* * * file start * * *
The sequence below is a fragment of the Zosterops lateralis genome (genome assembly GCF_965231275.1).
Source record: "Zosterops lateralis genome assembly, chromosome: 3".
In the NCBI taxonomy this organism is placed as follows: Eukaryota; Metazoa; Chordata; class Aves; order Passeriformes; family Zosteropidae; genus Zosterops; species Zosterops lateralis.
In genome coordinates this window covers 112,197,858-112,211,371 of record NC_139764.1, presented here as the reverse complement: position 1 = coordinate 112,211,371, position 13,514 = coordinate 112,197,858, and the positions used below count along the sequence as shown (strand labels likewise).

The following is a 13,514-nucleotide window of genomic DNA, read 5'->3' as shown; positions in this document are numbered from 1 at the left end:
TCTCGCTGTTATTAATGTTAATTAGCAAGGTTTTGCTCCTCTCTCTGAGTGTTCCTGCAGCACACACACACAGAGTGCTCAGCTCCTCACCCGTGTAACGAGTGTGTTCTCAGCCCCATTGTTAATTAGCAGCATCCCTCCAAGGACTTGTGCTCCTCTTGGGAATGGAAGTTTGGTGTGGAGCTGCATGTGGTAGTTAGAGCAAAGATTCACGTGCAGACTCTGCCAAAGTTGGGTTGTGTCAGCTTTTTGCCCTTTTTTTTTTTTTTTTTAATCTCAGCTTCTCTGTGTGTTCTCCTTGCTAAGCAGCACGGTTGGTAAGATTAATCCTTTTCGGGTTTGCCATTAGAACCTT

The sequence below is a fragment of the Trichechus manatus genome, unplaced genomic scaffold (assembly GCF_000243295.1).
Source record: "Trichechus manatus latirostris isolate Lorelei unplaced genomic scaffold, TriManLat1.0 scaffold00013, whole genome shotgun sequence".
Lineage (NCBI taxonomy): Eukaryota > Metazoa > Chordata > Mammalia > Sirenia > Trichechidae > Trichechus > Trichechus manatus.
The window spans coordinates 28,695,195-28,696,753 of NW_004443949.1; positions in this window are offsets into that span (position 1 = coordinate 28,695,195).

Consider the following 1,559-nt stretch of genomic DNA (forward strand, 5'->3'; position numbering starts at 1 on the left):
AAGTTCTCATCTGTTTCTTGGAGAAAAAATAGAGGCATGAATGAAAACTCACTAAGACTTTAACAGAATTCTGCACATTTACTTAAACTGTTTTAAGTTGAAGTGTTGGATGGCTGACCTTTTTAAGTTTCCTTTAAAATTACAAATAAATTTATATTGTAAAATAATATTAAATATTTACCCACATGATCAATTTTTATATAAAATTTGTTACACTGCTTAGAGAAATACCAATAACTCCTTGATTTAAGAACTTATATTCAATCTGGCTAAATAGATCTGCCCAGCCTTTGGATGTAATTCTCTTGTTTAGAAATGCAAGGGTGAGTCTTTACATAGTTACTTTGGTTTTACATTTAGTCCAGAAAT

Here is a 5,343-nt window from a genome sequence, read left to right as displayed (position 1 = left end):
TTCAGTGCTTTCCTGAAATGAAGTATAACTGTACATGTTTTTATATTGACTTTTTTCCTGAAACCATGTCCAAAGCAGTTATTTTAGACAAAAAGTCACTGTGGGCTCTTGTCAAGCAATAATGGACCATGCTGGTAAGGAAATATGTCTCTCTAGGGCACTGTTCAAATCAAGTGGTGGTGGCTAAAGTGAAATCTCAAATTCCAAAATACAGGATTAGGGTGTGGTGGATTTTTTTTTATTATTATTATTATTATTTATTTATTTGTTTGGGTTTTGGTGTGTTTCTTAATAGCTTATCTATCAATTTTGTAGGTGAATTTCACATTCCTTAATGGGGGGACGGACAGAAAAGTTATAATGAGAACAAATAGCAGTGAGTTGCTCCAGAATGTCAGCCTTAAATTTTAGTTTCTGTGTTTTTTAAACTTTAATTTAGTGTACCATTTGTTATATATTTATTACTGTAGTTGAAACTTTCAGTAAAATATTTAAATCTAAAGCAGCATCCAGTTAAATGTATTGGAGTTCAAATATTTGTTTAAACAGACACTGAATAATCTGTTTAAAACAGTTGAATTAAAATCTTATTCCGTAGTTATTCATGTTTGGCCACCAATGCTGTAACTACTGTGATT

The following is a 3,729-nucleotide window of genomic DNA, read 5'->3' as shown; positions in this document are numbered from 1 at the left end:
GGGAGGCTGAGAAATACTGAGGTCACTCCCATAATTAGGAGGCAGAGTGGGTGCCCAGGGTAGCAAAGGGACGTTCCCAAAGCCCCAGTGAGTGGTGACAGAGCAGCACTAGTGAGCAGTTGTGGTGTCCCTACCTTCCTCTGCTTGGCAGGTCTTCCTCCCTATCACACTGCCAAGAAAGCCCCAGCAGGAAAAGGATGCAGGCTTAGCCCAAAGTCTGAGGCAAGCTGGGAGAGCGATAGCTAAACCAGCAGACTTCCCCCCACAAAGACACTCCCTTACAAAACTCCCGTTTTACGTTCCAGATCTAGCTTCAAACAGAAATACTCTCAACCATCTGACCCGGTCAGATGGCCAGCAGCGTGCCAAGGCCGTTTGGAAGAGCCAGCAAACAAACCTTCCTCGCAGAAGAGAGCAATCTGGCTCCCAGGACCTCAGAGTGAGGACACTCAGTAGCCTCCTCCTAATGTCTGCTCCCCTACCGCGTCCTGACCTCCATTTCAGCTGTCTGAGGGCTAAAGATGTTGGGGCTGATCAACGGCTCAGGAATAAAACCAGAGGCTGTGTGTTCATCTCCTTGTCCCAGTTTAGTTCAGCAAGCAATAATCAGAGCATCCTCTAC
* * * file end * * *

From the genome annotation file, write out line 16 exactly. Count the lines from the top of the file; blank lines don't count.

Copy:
GGGAGGCTGAGAAATACTGAGGTCACTCCCATAATTAGGAGGCAGAGTGGGTGCCCAGGGTAGCAAAGGGACGTTCCCAAAGCCCCAGTGAGTGGTGACAGAGCAGCACTAGTGAGCAGTTGTGGTGTCCCTACCTTCCTCTGCTTGGCAGGTCTTCCTCCCTATCACACTGCCAAGAAAGCCCCAGCAGGAAAAGGATGCAGGCTTAGCCCAAAGTCTGAGGCAAGCTGGGAGAGCGATAGCTAAACCAGCAGACTTCCCCCCACAAAGACACTCCCTTACAAAACTCCCGTTTTACGTTCCAGATCTAGCTTCAAACAGAAATACTCTCAACCATCTGACCCGGTCAGATGGCCAGCAGCGTGCCAAGGCCGTTTGGAAGAGCCAGCAAACAAACCTTCCTCGCAGAAGAGAGCAATCTGGCTCCCAGGACCTCAGAGTGAGGACACTCAGTAGCCTCCTCCTAATGTCTGCTCCCCTACCGCGTCCTGACCTCCATTTCAGCTGTCTGAGGGCTAAAGATGTTGGGGCTGATCAACGGCTCAGGAATAAAACCAGAGGCTGTGTGTTCATCTCCTTGTCCCAGTTTAGTTCAGCAAGCAATAATCAGAGCATCCTCTAC